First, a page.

"May you grow up to be righteous … "
There is a secret I have never told my children.
There is a secret we all keep from the children.
It is the eyes in the mirror.
The eyes looking back at me.
Not my dad eyes, not my reporters eyes, not my husband eyes, not my brother eyes, but the eyes I see when I stare at me.
When I stare past the baldness, when I stare past the fat face, when I stare past the wrinkles and the redness, the eyes in the mirror I see, are the ones I had as a child.
Young eyes, stuck in an old face.
And behind those young eyes stuck in an old face is the secret I have never told my children … all this stuff happening in the world around me, all this growing up, all of it is just as much a mystery to me, as it is to you.
It is the universal secret of parents.
We were once you, and then suddenly we became us.
And then came you, a human being we made who started asking us stuff even while we were still asking ourselves stuff.
And the secret I never told my children was the fact that the answers I gave them were not based so much on what I knew, but what I hoped for.
Hoped that the answers I gave, would make you a better person.
A better person than me.
Answers given not so much based on experience, but more so based on hope. Answers not so much based on the real world but based on the ideal world we all want. All hope for.
Four years ago, on this very spot on the planet, Lake Guntersville, a child walked up to me, and very politely, even calling me "Sir" all the time, very politely asked me this exact question, "Mr. Barone, Sir, can I ask your advice?"
Two complete strangers, one asking for advice, one giving advice.
One hoping to hear something mystical.
One hoping not to screw anything up.
One with very young eyes.
One with young eyes, found only in the mirror.
" … may you grow up to be true … "
"Mr. Barone, sir, my name is Connor Bedsole, and, and I want to be an Elite angler, what do I need to do to become an Elite angler."
This Connor Bedsole kid looked to be all of 12 years old, a face all free of age, no wrinkles, no hair, head up, body straight, he came up maybe to my shoulders, his eyes locked onto mine.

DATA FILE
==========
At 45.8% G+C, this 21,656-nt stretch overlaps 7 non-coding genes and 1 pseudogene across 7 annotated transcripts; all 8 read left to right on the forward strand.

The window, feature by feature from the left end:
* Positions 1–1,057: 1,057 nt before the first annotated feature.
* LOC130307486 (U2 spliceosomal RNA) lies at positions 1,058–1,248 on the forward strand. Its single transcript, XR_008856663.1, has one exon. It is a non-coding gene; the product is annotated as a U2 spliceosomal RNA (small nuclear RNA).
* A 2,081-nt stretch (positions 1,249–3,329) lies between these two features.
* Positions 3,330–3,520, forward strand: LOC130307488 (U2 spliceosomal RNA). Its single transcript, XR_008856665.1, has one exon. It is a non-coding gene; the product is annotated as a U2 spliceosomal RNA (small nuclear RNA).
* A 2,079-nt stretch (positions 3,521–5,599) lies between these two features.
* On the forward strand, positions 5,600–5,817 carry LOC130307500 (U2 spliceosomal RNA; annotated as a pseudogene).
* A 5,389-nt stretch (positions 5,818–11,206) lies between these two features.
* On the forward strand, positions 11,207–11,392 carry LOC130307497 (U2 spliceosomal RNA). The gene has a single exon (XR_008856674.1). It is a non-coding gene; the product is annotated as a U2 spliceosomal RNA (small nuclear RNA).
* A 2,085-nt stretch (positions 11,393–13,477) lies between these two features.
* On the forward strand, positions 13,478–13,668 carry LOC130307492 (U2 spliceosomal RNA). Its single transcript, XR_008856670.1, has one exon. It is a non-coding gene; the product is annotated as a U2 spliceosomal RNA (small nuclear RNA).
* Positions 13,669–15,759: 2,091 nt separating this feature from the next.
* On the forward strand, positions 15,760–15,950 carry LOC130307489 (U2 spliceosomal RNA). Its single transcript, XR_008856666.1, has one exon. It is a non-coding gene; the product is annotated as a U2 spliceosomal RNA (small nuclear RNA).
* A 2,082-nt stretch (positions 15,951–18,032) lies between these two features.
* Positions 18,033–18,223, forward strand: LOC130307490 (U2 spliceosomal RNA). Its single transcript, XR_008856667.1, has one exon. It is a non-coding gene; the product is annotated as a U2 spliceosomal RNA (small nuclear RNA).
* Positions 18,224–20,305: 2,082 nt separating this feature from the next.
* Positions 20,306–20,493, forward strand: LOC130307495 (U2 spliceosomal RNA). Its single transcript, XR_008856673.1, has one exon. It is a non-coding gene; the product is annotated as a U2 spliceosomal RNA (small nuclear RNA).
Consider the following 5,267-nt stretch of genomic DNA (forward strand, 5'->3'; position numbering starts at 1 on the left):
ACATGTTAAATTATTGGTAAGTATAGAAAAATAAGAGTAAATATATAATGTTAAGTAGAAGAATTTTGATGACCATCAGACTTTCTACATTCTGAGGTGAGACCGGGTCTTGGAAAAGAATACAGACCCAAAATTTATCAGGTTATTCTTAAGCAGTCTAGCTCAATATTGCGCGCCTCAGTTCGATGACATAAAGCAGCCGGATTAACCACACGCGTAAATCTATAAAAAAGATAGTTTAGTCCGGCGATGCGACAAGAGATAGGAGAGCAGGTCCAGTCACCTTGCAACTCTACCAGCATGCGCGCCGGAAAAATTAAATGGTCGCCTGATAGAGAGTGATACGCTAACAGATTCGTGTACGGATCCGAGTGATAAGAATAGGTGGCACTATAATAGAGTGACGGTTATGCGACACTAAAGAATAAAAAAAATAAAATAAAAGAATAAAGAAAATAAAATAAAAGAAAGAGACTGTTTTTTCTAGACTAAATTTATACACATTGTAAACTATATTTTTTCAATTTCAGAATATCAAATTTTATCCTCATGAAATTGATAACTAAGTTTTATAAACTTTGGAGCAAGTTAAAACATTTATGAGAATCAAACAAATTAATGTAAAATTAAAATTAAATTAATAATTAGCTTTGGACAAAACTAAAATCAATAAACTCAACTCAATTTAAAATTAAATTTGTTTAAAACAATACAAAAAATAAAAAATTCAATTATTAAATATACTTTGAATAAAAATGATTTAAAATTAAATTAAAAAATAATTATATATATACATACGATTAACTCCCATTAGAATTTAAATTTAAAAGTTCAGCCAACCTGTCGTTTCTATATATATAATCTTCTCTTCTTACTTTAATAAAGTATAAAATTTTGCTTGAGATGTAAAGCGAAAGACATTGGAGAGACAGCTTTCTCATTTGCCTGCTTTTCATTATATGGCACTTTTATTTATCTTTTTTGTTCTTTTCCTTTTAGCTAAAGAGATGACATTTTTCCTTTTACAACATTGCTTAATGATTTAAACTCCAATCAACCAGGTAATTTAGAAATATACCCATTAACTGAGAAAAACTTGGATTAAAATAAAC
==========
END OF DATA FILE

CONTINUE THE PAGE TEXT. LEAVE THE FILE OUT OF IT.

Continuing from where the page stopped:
I was standing in the Lake Guntersville Lodge waiting for the Elite registration to begin. Just walking around admiring the Arts & Crafts influence on the architecture and furnishings of the lodge, very beautiful place.
Just minding my own never mind.
And suddenly this Connor Bedsole kid appears.
Asking for advice …
So in the fraction of seconds before I give this kid some advice, this is exactly what runs through my head … can this kid sue me … can his parents sue me … can B.A.S.S. sue me … should I just sign his B.A.S.S. hat and then go hide, always the safe thing, one my attorney pretty much always advises.
But instead I say this, based not on being wise or even understanding the world around me, I say this, as I have to my children, children I know, an answer based only on hope.
"Get an education … go to school … become educated then become an Elite."
Then the Connor Bedsole kid said a couple of other things about reading my stuff, thanked me, and walked away.
Later that day, when I saw him hanging around and just looking at all the Elite anglers walking around, I found out he was 16 years old, and when I was told that we were short a couple of Marshals to be in the boat during the tournament with the Elite anglers, I got it so he could be a Marshal and actually go out and spend a day with a person he wanted to be.
That night in my hotel room, when I looked into the eyes in the mirror, I thought of the kid Connor Bedsole, thought for sure that if I ever met him again it would be in court.
And it seems, I was right.